CSWAB began as a “kitchen table” organization when rural neighbors discovered their drinking water wells were polluted with high levels of carcinogenic solvents. Carbon tetrachloride, trichloroethylene, and chloroform were detected in the water supplies of three farm families at levels 15 times the safe standard. Toxins resulting from 50 years of weapons manufacturing from the nearby Badger Army Ammunition Plant had moved undetected through the groundwater, poisoning drinking water wells more than a mile away.
In a heroic David vs. Goliath struggle, rural residents took on the US Army and an international chemical company. They said the base shouldn’t be allowed to operate because it was unable to do business without polluting the water, land, and air. Multi-ton chemical spills continued to plague the facility even though active production had ceased decades earlier. Community members decided cleaning up the plant was not enough, they decided the best solution would be to get the facility closed altogether and converted to peaceful purposes. “Restore the prairie, not the ammo plant” became their slogan and their goal.
Throughout the 90’s CSWAB held public hearings, did research, mounted publicity campaigns, and organized citizens throughout the state. Along the way, the group blocked dozens of initiatives that threatened public health and the environment including hazardous waste incineration and a federal program to reindustrialize idle ammunition plants.
In 1997, the hard-won news finally came. Badger Army Ammunition Plant would be closing. The news came on the heels of a new partnership that would set the course for the future. Dr. Rob Horwich, a biologist with Community Conservation, proposed a vision for the future – a future that would be built by community members. But could a handful of community members really make a difference?
Horwich worked with community members and a vision for the future use of Badger was put to paper. The proposal would promote an economy built on the conservation, educational, and eco-tourism opportunities on the Badger lands. In the ensuing months, CSWAB helped organize a statewide coalition of community members and conservation professionals. Support was growing.
Meanwhile, two federal agencies, the U.S. Department of Agriculture and the U.S. Department of the Interior on behalf of the Ho-Chunk Nation, expressed interest in gaining ownership of the Badger property. The U.S. General Services Administration (GSA), the federal agency responsible for the final disposition of the Badger lands, indicated their intent to market significant portions of the remaining lands for industrial operations.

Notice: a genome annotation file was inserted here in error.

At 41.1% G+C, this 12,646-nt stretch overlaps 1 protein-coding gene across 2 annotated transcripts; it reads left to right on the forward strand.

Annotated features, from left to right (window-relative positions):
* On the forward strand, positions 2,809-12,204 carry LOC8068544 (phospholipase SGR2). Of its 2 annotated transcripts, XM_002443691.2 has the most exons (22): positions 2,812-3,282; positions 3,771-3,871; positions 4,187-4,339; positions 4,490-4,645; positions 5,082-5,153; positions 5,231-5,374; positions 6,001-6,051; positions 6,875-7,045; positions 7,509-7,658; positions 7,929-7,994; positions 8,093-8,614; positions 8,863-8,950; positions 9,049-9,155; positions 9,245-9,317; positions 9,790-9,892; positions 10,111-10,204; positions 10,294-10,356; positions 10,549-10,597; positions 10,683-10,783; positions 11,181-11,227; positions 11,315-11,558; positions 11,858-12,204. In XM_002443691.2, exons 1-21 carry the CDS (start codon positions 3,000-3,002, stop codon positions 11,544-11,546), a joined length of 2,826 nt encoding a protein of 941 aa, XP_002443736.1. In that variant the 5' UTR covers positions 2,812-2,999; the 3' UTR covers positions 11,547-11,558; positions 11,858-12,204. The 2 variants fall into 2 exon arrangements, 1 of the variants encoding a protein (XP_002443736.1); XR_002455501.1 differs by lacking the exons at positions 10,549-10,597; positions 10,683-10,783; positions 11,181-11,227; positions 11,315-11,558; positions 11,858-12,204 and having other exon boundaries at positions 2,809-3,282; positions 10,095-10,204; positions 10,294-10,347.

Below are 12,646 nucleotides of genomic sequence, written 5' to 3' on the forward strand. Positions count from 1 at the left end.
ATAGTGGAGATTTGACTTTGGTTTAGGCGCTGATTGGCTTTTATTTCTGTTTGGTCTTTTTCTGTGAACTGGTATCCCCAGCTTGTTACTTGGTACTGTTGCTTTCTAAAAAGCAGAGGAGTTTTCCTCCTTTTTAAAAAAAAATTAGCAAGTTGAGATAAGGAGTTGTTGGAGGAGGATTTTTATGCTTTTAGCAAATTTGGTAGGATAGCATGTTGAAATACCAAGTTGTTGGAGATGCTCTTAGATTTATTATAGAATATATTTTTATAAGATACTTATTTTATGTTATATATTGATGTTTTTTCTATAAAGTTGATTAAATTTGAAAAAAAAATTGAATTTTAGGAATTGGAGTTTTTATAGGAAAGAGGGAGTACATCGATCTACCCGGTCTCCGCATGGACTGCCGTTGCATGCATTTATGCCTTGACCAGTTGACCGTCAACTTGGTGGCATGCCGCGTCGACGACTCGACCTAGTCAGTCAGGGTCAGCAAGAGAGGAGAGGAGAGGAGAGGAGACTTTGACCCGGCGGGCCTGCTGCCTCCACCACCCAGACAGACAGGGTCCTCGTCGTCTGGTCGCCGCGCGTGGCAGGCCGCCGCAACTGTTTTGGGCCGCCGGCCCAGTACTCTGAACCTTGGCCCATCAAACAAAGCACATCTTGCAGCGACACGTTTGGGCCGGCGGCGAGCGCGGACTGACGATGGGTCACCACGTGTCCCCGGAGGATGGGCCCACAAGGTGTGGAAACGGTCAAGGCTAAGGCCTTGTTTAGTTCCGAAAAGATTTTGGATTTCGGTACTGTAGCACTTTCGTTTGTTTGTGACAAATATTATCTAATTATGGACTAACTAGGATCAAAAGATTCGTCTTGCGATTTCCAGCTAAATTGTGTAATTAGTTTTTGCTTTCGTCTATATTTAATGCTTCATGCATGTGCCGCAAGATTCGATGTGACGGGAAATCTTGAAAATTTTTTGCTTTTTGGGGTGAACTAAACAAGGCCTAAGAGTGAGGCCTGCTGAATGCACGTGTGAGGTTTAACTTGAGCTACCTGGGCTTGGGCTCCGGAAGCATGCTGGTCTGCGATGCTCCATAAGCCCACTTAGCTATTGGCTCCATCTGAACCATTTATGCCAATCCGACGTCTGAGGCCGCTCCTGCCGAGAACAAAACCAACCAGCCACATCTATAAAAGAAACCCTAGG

In 1999, the Sauk County Board of Supervisors asked the GSA to delay any final decisions for one year; the agency agreed. The following month, the County appointed a 21-person reuse committee that included delegates of state, local, federal, and tribal governments, and representatives of historic, cultural, conservation, and environmental interests, including CSWAB.
An intergovernmental group followed, and today a conceptual land use plan divides the entire Badger property between the Ho-Chunk Nation, Dairy Forage Research Center, and the Wisconsin Department of Natural Resources – ensuring no lands are available for industrial development. Instead, proposed land use will be limited to conservation, sustainable agriculture, recreation, and education.
Throughout this process, CSWAB has been a powerful and outspoken advocate for environmental justice in its community. The group’s work to mobilize and empower community and tribal members in the many decision-making processes relevant to Badger’s future has established a strong foundation for the future.
For 15 years, dedicated community members have kept up the fight by themselves, with little financial backing, mostly run by volunteers, and against all odds. Many challenges still lie ahead — groundwater contamination threatens drinking water supplies, mercury discharges have polluted nearby lakes and streams, and proposed open burning of hundreds of PCB-contaminated buildings threatens the health of the community, especially infants and children who are most vulnerable to these pollutants.
In the coming months and years CSWAB will continue to serve as a powerful and steady voice for reducing risks to human health and natural systems. We will continue to strengthen community-based work for environmental justice and create opportunities for the public to have a voice in the debate around the protection of human health and the environment – a vision that began at a kitchen table in rural Wisconsin.